Dan Bricklin has a short and thoughtful essay on why most people don’t program computers. In summary he says that most programming languages break the 4 design rules proposed by Donald Norman in The Design of Everyday Things.
- Visibility. By looking, the user can tell the state of the device and the alternatives for action.
- A good conceptual model. The designer provides a good conceptual model for the user, with consistency in the presentation of operations and results and a coherent, consistent system image.
- Good mappings. It is possible to determine the relationships between actions and results, between controls and their effects, and between the system state and what is visible.
- Feedback. The user receives full and continuous feedback about the results of actions.
According to Bricklin:
A traditional, “typed statement” programming environment (traditional “procedural” or “declarative”) falls down on all of these. It is often very difficult to determine the relationships between operations and results. The feedback is not continuous – because of syntax constraints there are many times that a program being modified is not in a state where you can see the results.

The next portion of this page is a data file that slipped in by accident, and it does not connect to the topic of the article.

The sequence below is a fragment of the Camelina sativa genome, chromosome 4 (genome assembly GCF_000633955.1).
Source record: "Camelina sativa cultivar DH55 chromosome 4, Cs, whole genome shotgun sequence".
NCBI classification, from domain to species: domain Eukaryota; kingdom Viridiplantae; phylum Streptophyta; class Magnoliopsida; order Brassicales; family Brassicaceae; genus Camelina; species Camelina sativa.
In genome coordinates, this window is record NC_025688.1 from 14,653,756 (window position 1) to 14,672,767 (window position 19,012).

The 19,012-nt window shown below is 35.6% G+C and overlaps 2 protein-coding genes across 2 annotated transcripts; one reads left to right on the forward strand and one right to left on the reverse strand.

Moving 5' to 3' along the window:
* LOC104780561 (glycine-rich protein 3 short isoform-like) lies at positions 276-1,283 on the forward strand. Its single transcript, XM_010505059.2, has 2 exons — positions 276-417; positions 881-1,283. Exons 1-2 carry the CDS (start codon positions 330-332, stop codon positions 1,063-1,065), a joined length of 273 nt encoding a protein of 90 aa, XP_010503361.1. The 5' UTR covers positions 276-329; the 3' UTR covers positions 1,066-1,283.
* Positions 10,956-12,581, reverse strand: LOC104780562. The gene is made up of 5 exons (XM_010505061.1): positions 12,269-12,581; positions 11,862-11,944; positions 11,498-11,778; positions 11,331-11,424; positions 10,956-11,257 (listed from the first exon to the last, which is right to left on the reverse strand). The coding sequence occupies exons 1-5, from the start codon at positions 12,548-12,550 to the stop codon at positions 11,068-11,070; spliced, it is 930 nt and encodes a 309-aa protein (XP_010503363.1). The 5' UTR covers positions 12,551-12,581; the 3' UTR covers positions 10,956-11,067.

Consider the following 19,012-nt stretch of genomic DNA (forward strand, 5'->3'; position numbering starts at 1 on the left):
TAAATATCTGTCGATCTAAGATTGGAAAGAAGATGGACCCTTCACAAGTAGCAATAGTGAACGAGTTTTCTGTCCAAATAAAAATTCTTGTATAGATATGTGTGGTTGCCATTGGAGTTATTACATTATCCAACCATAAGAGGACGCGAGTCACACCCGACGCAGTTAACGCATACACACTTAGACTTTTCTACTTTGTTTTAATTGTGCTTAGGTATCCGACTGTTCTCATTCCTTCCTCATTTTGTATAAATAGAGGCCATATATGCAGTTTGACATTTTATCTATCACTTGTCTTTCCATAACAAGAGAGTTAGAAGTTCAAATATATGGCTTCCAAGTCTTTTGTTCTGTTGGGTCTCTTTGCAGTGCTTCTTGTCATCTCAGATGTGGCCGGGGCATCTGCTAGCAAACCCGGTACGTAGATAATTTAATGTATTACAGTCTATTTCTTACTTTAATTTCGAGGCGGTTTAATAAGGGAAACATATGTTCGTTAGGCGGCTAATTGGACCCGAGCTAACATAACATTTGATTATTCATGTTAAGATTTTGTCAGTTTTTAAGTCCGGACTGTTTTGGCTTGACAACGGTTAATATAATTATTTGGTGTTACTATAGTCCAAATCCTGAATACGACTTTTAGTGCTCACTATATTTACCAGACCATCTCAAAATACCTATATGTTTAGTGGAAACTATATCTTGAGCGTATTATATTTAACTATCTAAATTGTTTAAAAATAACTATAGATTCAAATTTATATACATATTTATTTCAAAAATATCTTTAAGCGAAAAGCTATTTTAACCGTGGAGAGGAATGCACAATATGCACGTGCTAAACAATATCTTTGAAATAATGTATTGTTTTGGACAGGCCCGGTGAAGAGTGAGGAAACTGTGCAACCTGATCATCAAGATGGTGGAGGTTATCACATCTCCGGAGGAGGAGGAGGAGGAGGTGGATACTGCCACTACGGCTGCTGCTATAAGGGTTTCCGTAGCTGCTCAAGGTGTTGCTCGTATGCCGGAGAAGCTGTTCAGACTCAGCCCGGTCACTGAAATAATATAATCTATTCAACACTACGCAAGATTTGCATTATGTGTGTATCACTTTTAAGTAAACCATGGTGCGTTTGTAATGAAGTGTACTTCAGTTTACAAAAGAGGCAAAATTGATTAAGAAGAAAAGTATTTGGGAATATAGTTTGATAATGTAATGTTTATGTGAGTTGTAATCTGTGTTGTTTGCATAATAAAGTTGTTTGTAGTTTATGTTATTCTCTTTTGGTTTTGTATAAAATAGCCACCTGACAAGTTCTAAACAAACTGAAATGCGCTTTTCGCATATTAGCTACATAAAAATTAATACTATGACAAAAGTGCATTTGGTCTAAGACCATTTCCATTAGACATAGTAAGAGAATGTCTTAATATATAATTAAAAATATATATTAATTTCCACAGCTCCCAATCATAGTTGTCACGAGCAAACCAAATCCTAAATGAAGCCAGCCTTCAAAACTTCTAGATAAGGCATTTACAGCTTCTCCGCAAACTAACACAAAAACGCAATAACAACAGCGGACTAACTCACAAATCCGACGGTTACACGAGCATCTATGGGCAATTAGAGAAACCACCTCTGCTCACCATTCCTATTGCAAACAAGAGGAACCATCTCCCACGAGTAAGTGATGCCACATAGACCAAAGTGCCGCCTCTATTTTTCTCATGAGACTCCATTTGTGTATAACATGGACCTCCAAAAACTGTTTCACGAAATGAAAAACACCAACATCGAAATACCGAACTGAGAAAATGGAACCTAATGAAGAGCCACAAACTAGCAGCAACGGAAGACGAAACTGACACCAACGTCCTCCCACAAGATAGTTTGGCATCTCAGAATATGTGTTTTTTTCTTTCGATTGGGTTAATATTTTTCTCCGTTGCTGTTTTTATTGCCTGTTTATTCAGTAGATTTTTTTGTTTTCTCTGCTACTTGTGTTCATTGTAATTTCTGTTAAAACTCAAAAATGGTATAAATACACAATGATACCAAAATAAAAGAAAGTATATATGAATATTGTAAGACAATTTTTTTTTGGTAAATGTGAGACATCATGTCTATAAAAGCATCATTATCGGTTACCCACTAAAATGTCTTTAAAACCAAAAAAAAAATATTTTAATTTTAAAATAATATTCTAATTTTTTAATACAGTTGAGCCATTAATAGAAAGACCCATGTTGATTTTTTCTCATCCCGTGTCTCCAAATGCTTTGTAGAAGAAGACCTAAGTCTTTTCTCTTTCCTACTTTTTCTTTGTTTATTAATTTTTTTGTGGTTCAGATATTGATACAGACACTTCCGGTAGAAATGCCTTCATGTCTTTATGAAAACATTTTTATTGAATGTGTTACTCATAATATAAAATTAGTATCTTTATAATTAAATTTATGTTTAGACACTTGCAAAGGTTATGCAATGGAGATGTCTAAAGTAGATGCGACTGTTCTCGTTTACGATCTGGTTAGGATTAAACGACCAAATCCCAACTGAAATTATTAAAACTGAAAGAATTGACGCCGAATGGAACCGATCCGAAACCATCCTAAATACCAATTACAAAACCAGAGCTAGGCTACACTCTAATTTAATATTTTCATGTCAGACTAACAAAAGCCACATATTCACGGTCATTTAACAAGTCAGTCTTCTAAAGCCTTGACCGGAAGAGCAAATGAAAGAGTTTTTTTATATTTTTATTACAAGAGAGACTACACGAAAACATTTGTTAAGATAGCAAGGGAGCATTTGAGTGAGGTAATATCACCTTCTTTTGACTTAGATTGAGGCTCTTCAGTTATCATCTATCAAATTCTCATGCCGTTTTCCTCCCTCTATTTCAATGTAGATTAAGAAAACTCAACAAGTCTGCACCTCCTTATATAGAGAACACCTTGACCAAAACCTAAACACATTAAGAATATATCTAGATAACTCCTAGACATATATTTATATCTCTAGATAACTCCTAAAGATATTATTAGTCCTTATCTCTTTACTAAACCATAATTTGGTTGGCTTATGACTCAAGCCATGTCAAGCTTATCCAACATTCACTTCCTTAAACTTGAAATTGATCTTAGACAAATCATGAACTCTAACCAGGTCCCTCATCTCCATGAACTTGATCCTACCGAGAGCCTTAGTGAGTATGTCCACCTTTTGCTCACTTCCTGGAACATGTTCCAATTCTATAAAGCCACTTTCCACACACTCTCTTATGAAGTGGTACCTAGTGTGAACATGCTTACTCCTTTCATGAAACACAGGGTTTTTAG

I just read a portion of Information Ecologies by Bonnie Nardi for a class I’m currently taking and just now realized that she is the same author who wrote A Small Matter of Programming, which I read a few months ago. Small Matter was about giving users the ability to program their computers, Information Ecologies focused on the metaphors used to describe technology. Both of them support Bricklin’s contention that computers have not been designed to be easily programmable by users. Otherwise I, and the rest of the technical support infrastructure in the world, would probably be out of a job.